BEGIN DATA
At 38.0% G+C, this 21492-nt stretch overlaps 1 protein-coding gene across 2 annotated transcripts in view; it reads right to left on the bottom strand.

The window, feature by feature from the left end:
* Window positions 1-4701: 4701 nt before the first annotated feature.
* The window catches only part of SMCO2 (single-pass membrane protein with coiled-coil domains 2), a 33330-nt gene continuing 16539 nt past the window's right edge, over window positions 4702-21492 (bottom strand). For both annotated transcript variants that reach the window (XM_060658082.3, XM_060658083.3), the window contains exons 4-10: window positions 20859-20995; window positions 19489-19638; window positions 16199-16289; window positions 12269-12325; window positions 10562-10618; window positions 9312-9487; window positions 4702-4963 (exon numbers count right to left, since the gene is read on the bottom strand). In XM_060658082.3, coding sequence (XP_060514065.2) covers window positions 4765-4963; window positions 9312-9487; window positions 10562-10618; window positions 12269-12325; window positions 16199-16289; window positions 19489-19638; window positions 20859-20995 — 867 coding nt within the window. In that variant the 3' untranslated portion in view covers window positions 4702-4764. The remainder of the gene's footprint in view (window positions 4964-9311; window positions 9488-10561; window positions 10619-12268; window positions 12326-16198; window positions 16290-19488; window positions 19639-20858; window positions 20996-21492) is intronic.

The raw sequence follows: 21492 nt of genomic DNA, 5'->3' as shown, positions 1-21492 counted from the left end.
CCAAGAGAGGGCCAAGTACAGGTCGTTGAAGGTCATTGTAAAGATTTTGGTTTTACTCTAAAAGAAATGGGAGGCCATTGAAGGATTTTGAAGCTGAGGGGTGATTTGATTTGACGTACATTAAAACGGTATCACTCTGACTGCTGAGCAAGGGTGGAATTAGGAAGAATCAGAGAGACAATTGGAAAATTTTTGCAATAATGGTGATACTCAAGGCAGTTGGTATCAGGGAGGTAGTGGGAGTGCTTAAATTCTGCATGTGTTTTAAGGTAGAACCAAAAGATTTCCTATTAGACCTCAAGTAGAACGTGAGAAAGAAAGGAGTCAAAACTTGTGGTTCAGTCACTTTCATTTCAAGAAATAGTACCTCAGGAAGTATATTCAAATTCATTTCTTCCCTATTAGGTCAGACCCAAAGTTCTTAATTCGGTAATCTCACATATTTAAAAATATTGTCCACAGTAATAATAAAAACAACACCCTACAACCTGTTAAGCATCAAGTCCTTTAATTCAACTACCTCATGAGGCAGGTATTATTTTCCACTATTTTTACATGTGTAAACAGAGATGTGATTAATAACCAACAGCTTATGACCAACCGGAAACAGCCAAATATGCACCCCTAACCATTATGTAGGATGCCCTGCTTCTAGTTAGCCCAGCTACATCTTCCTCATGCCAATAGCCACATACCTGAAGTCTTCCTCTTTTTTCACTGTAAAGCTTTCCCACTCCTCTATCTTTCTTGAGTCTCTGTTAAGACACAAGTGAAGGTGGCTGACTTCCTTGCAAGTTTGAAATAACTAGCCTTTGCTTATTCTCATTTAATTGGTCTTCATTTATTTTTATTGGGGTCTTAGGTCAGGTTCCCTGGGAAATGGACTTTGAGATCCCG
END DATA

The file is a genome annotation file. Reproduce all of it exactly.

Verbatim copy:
At 38.0% G+C, this 21492-nt stretch overlaps 1 protein-coding gene across 2 annotated transcripts in view; it reads right to left on the bottom strand.

The window, feature by feature from the left end:
* Window positions 1-4701: 4701 nt before the first annotated feature.
* The window catches only part of SMCO2 (single-pass membrane protein with coiled-coil domains 2), a 33330-nt gene continuing 16539 nt past the window's right edge, over window positions 4702-21492 (bottom strand). For both annotated transcript variants that reach the window (XM_060658082.3, XM_060658083.3), the window contains exons 4-10: window positions 20859-20995; window positions 19489-19638; window positions 16199-16289; window positions 12269-12325; window positions 10562-10618; window positions 9312-9487; window positions 4702-4963 (exon numbers count right to left, since the gene is read on the bottom strand). In XM_060658082.3, coding sequence (XP_060514065.2) covers window positions 4765-4963; window positions 9312-9487; window positions 10562-10618; window positions 12269-12325; window positions 16199-16289; window positions 19489-19638; window positions 20859-20995 — 867 coding nt within the window. In that variant the 3' untranslated portion in view covers window positions 4702-4764. The remainder of the gene's footprint in view (window positions 4964-9311; window positions 9488-10561; window positions 10619-12268; window positions 12326-16198; window positions 16290-19488; window positions 19639-20858; window positions 20996-21492) is intronic.

The raw sequence follows: 21492 nt of genomic DNA, 5'->3' as shown, positions 1-21492 counted from the left end.
CCAAGAGAGGGCCAAGTACAGGTCGTTGAAGGTCATTGTAAAGATTTTGGTTTTACTCTAAAAGAAATGGGAGGCCATTGAAGGATTTTGAAGCTGAGGGGTGATTTGATTTGACGTACATTAAAACGGTATCACTCTGACTGCTGAGCAAGGGTGGAATTAGGAAGAATCAGAGAGACAATTGGAAAATTTTTGCAATAATGGTGATACTCAAGGCAGTTGGTATCAGGGAGGTAGTGGGAGTGCTTAAATTCTGCATGTGTTTTAAGGTAGAACCAAAAGATTTCCTATTAGACCTCAAGTAGAACGTGAGAAAGAAAGGAGTCAAAACTTGTGGTTCAGTCACTTTCATTTCAAGAAATAGTACCTCAGGAAGTATATTCAAATTCATTTCTTCCCTATTAGGTCAGACCCAAAGTTCTTAATTCGGTAATCTCACATATTTAAAAATATTGTCCACAGTAATAATAAAAACAACACCCTACAACCTGTTAAGCATCAAGTCCTTTAATTCAACTACCTCATGAGGCAGGTATTATTTTCCACTATTTTTACATGTGTAAACAGAGATGTGATTAATAACCAACAGCTTATGACCAACCGGAAACAGCCAAATATGCACCCCTAACCATTATGTAGGATGCCCTGCTTCTAGTTAGCCCAGCTACATCTTCCTCATGCCAATAGCCACATACCTGAAGTCTTCCTCTTTTTTCACTGTAAAGCTTTCCCACTCCTCTATCTTTCTTGAGTCTCTGTTAAGACACAAGTGAAGGTGGCTGACTTCCTTGCAAGTTTGAAATAACTAGCCTTTGCTTATTCTCATTTAATTGGTCTTCATTTATTTTTATTGGGGTCTTAGGTCAGGTTCCCTGGGAAATGGACTTTGAGATCCCG